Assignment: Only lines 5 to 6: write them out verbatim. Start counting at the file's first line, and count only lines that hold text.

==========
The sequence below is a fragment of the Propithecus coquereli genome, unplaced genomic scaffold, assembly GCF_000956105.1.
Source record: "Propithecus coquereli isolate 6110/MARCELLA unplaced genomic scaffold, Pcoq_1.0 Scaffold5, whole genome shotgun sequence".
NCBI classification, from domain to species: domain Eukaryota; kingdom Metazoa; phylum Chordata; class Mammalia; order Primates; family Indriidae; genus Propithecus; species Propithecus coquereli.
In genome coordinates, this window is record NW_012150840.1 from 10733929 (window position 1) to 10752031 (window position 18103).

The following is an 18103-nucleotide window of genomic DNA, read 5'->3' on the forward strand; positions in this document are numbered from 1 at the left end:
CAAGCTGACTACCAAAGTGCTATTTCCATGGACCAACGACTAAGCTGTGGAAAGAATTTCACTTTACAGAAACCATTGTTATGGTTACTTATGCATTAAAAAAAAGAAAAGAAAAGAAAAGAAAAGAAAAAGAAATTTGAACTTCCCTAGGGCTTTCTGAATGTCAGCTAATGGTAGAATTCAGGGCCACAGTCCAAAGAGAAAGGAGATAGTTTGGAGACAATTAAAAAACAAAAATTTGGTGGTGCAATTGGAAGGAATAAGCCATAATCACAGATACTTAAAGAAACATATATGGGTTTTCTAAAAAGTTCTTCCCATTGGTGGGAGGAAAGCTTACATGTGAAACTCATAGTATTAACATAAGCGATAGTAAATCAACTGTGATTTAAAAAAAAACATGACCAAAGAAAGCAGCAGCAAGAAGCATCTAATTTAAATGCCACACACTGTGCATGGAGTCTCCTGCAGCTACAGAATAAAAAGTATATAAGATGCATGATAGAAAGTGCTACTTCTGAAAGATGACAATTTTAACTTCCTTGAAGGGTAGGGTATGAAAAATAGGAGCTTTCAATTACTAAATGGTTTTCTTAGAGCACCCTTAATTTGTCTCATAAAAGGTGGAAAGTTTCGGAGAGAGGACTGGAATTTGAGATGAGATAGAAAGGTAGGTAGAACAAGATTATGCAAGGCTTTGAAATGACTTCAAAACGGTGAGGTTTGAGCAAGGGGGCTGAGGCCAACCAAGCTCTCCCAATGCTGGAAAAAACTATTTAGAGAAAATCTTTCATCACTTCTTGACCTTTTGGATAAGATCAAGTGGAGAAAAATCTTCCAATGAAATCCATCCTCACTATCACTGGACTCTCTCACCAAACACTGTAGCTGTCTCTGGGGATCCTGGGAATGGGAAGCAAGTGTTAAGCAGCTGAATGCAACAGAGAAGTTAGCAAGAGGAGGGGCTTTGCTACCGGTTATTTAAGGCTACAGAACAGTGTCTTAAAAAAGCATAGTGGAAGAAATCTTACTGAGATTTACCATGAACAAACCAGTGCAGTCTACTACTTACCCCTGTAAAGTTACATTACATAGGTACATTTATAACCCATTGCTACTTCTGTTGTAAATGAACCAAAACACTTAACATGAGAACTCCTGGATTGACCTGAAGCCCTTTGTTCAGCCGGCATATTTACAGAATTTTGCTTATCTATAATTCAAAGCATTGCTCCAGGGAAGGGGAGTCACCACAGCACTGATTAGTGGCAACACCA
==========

The following is an 18103-nucleotide window of genomic DNA, read 5'->3' on the forward strand; positions in this document are numbered from 1 at the left end:
CAAGCTGACTACCAAAGTGCTATTTCCATGGACCAACGACTAAGCTGTGGAAAGAATTTCACTTTACAGAAACCATTGTTATGGTTACTTATGCATTAAAAAAAAGAAAAGAAAAGAAAAGAAAAGAAAAAGAAATTTGAACTTCCCTAGGGCTTTCTGAATGTCAGCTAATGGTAGAATTCAGGGCCACAGTCCAAAGAGAAAGGAGATAGTTTGGAGACAATTAAAAAACAAAAATTTGGTGGTGCAATTGGAAGGAATAAGCCATAATCACAGATACTTAAAGAAACATATATGGGTTTTCTAAAAAGTTCTTCCCATTGGTGGGAGGAAAGCTTACATGTGAAACTCATAGTATTAACATAAGCGATAGTAAATCAACTGTGATTTAAAAAAAAACATGACCAAAGAAAGCAGCAGCAAGAAGCATCTAATTTAAATGCCACACACTGTGCATGGAGTCTCCTGCAGCTACAGAATAAAAAGTATATAAGATGCATGATAGAAAGTGCTACTTCTGAAAGATGACAATTTTAACTTCCTTGAAGGGTAGGGTATGAAAAATAGGAGCTTTCAATTACTAAATGGTTTTCTTAGAGCACCCTTAATTTGTCTCATAAAAGGTGGAAAGTTTCGGAGAGAGGACTGGAATTTGAGATGAGATAGAAAGGTAGGTAGAACAAGATTATGCAAGGCTTTGAAATGACTTCAAAACGGTGAGGTTTGAGCAAGGGGGCTGAGGCCAACCAAGCTCTCCCAATGCTGGAAAAAACTATTTAGAGAAAATCTTTCATCACTTCTTGACCTTTTGGATAAGATCAAGTGGAGAAAAATCTTCCAATGAAATCCATCCTCACTATCACTGGACTCTCTCACCAAACACTGTAGCTGTCTCTGGGGATCCTGGGAATGGGAAGCAAGTGTTAAGCAGCTGAATGCAACAGAGAAGTTAGCAAGAGGAGGGGCTTTGCTACCGGTTATTTAAGGCTACAGAACAGTGTCTTAAAAAAGCATAGTGGAAGAAATCTTACTGAGATTTACCATGAACAAACCAGTGCAGTCTACTACTTACCCCTGTAAAGTTACATTACATAGGTACATTTATAACCCATTGCTACTTCTGTTGTAAATGAACCAAAACACTTAACATGAGAACTCCTGGATTGACCTGAAGCCCTTTGTTCAGCCGGCATATTTACAGAATTTTGCTTATCTATAATTCAAAGCATTGCTCCAGGGAAGGGGAGTCACCACAGCACTGATTAGTGGCAACACCA